Answering emails outside of work hours.

Before you stop reading and claim I haven’t the slightest clue what it’s like to constantly stay ahead of (never-ending) work tasks and necessary communication, hear me out. When you answer emails at 10 or 11 o’clock at night, your recipients think you will always be available for anything. Bad move. You’re likely the person pretending to attend meetings all day (while you answer emails or keep your nose down in your phone), thinking you’re getting more done than the next guy. It’s not possible; our brains can only handle this load for so long each day - and for so many years - before it rapidly degrades.

And what happens when you’re Guinness-record-setting response time is disrupted by the really important meetings (or times you’re dead-to-the-world exhausted)? You know, the really important meeting you have with yourself to cook dinner, turn out the lights at sundown, and retire for a great night of sleep? What’s going to help you age gracefully – getting a good night’s sleep or trimming another 20 emails from your inbox? As long as the most important people in your life know they can call your cell phone outside of work hours, you’ll find that the emails can likely wait. Be less connected. Set boundaries, or you’ll never find them! If you’re looking for ways to get out of your productivity-robbing email rut, I suggest Leo Babauta’s The Power of Less book or blog.

Looking to bottle therapy.

Alcohol is a depressant, which means it chemically quiets our sympathetic (“fight or flight”) nervous systems. In today’s world, the upper-downer, “survival-of-the-fittest” rhythm is a daily battle for many, but using substances rather than conscious acts (e.g. meditation, laughter, hugging, or light exercise) is a slippery slope and puts us at odds with our quest to ultimately end the tug-of-war with life. While moderate daily alcohol consumption is somewhat common in a handful of cultures around the world, those cultures generally lead vastly different lifestyles than most Americans with much more physical activity in addition to other differences. Generally speaking, daily bottle therapy can be disruptive to healthy metabolism, disrupts sleep quality (and often quantity), and is known to raise risk of certain types of cancer in some people.

Not having a go-to stress management technique.

There are times in life when it feels like you can’t catch up on sleep or control anything about your daily events no matter how good your efforts or intentions. In other words, plan to be stressed occasionally. Instead of fighting stressors tooth and nail, roll with them. Make peace with them, in fact. The best thing we can do in these situations is have personal, off-the-wall, no-fail strategies that offer us a lighter perspective in the moment. The key here is resilience instead of control (which can be a recipe for burnout). When we relinquish control and focus on cultivating resilience, we’re able to conserve and budget our energy in a healthier, more sustainable way as well as recognize our need for some easy positive “inputs” like laughing over corny jokes on the web, calling a best friend or looking up how to say “I’m awesome!” in other languages on Google Translate. Intensive relaxation techniques can be great, but perhaps more than those we need simple, go-to strategies that can become instant de-stress reflexes.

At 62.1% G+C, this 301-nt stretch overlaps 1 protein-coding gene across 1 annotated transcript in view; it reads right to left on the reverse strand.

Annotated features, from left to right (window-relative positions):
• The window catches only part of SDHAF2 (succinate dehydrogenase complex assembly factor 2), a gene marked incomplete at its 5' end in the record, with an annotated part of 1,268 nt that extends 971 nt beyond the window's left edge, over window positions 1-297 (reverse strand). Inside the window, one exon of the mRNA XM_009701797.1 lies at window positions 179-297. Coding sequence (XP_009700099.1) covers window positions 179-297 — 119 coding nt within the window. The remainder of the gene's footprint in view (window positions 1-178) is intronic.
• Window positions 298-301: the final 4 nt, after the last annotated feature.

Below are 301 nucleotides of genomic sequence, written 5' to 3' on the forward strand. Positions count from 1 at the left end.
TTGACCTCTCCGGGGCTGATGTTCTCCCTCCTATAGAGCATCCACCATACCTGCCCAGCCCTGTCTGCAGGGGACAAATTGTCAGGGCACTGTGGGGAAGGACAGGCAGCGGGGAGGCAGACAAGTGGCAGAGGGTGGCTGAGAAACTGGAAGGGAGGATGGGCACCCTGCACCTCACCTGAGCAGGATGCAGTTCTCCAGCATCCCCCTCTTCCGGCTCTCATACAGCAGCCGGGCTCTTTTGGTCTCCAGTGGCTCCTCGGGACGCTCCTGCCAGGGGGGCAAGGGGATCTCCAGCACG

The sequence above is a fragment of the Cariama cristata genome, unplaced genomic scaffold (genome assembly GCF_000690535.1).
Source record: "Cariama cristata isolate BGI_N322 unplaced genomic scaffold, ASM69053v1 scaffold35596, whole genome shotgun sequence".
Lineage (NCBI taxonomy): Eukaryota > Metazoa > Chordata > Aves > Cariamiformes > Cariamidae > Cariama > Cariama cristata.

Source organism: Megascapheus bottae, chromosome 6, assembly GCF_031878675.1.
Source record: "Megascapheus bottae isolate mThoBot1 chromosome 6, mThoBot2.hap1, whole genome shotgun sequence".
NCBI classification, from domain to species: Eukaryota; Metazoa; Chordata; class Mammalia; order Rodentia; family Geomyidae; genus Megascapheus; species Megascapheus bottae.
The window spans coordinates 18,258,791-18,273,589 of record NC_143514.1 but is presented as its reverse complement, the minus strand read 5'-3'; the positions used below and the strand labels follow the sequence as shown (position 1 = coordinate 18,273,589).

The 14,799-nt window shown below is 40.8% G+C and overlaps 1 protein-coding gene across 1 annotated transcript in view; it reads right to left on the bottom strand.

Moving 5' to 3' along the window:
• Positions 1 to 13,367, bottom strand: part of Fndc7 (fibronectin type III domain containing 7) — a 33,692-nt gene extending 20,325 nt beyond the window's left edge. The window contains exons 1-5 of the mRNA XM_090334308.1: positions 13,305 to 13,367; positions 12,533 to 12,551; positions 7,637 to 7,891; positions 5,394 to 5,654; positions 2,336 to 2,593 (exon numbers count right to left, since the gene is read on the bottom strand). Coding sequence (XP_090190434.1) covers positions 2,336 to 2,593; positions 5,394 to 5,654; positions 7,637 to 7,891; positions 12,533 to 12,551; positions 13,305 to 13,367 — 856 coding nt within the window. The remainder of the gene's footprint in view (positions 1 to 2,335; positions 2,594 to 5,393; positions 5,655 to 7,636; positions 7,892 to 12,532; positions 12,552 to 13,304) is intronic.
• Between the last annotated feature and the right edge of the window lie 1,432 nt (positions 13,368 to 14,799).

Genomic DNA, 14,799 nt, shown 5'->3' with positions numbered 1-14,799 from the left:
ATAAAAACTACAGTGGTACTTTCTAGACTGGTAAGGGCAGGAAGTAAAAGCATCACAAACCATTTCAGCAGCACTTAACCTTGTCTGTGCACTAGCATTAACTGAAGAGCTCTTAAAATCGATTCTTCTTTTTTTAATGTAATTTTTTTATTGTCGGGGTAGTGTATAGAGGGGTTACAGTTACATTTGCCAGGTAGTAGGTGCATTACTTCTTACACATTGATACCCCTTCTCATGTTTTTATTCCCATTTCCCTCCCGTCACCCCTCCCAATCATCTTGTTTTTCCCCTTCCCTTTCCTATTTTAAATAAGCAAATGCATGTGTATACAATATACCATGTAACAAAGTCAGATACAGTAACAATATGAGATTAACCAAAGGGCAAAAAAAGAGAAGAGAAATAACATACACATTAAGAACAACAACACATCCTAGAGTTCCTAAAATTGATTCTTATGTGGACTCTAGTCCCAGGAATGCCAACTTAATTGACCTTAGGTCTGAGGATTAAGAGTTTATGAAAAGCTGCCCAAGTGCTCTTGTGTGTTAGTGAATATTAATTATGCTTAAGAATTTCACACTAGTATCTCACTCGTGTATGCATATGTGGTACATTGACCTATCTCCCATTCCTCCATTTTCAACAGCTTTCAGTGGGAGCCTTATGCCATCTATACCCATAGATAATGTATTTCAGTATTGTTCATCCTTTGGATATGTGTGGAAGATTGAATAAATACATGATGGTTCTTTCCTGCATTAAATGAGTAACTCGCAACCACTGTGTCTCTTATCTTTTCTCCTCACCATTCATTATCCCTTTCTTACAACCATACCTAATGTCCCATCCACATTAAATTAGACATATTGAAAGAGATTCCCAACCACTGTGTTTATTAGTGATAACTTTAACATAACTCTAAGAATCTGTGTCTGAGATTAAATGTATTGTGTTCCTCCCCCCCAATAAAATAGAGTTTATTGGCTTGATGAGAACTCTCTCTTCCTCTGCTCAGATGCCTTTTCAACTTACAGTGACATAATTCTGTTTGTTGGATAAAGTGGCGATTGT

Failing to be grateful.

Regularly expressing gratitude has been associated with significantly higher psychological and physical wellbeing in a number of broad studies. While such research can’t really measure cause and effect, those people practicing gratitude are often noticeably more upbeat, productive, and less stressed. When we consciously choose to scan the world for “bright spots,” it fundamentally shifts our thought and action patterns into healthier and more productive habits. One of my favorite co-workers updates her Facebook page every night with at least three simple things she’s grateful for. She’s shared tips for integrating more positivity into daily life on our blog.

Thanks for reading everyone. What habits do you feel undercut your energy? On the flipside, what positive changes have you made that pay major energy dividends?

Written by Paul Kriegler - Corporate Registered Dietitian

This article is not intended for the treatment or prevention of disease, nor as a substitute for medical treatment, nor as an alternative to medical advice. Use of recommendations in this and other articles is at the choice and risk of the reader.